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Does Drinking Cause Liver Cancer?

August 14, 2023

You may have heard that a glass of red wine could help your heart health. But could that same drinking be increasing your risk of liver cancer?

“Alcohol is a poison and a carcinogen. There’s a direct correlation between the amount you drink and risk of liver cancer,” says Charles Cha, MD, chief of surgical oncology at St. Vincent’s Medical Center.

Some studies show that daily drinking doubles the risk.

Dr. Cha explains the link between drinking and liver cancer and what you can do to lower your risk.

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Not all drinkers will get liver cancer.

Drinking alcohol has a “direct, toxic effect on the cells that form cancer,” says Dr. Cha. It also increases your chance of developing cirrhosis of the liver, which can lead to cancer.

But not everyone who drinks will develop cancer.

> Related: These 4 Foods Can Decrease Your Risk of Cancer

Cirrhosis is the most common cause of liver cancer.

“Cirrhosis is the biggest cause of liver cancer, and happens in 10 to 20% of people who are heavy drinkers,” he says.

The condition occurs when healthy liver cells are replaced with scar tissue that impacts the way the organ functions.

Cirrhosis irreversibly damages the liver, affecting its ability to remove toxins from the blood and regulates the levels of chemicals in the body. It also releases bile, which helps us digest fat.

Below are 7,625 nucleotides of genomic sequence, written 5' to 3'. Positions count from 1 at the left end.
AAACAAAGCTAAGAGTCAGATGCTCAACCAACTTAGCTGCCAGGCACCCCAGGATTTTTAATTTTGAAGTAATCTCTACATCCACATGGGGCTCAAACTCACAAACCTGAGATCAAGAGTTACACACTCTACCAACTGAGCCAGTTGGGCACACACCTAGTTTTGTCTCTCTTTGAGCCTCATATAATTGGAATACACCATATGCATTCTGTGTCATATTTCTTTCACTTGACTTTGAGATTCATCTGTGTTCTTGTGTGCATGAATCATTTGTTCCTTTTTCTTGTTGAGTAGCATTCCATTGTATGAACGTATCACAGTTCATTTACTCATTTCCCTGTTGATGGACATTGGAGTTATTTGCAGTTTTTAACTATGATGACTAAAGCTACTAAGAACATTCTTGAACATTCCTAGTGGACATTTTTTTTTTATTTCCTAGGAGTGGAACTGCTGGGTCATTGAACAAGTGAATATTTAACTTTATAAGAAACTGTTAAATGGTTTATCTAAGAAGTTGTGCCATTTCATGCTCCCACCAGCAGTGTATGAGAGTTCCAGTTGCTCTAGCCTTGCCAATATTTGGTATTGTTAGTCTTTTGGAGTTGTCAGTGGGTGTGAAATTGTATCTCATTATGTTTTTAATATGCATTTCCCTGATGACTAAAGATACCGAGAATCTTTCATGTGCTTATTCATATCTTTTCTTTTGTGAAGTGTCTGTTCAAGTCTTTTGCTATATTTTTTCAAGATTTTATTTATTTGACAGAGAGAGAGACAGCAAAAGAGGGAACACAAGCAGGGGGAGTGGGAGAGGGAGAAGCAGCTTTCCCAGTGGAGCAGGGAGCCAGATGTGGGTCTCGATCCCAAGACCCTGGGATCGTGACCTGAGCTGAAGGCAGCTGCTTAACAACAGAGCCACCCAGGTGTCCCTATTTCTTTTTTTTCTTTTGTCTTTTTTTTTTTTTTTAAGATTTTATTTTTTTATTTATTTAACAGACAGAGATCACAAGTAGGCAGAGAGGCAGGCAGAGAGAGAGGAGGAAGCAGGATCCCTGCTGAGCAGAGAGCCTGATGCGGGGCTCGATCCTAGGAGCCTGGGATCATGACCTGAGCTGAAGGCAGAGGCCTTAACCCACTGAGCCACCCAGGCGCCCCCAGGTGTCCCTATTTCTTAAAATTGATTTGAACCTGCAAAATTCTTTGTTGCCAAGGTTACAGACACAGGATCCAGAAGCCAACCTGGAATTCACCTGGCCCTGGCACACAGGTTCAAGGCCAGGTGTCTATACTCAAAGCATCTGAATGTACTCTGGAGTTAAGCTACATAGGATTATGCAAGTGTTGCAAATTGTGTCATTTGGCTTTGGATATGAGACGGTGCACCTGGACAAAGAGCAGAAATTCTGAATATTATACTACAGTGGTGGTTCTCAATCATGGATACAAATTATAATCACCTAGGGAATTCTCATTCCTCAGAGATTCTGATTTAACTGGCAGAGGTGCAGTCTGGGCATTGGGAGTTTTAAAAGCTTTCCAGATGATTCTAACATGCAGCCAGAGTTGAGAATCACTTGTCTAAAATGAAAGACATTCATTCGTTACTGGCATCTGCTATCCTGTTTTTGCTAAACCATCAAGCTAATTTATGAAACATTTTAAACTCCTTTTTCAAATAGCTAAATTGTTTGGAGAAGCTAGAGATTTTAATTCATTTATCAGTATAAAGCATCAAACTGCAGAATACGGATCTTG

Signs of cirrhosis include:

  • Jaundice, or a yellowish tint to the skin.
  • Blood in the stool or vomit

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Early detection is key to treating cirrhosis.

If cirrhosis is discovered early enough, Dr. Cha says it can be cured. Treatment options include:

  • Surgical resection to remove the damaged part of the liver
  • Transplant
  • Ablation, or burning, of the tumors caused by cirrhosis.

“We have a multi-disciplinary liver conference at the Cancer Institute that draws together specialists in all related fields to help find the best options for people with liver cancer and cirrhosis,” Dr. Cha says.

Follow these three tips to reduce your risk of liver cancer.

Overall, a healthy lifestyle will help your liver stay in top shape, he continues. He recommends:

  • Keeping your alcohol intake to a low or moderate level.
  • Following a healthy diet. Increased carbohydrate intake is part of a fatty diet, which can lead to a fatty liver and non-alcohol related liver cancer.
  • Treating any exposure to hepatitis. Treatment for hepatitis C is now 95% effective, and hepatitis A and B are treatable as well.

“Fatty liver, if there is no cirrhosis, is reversible. Addressing that can help keep the liver healthy and increase chances of long-term survival,” Dr. Cha says.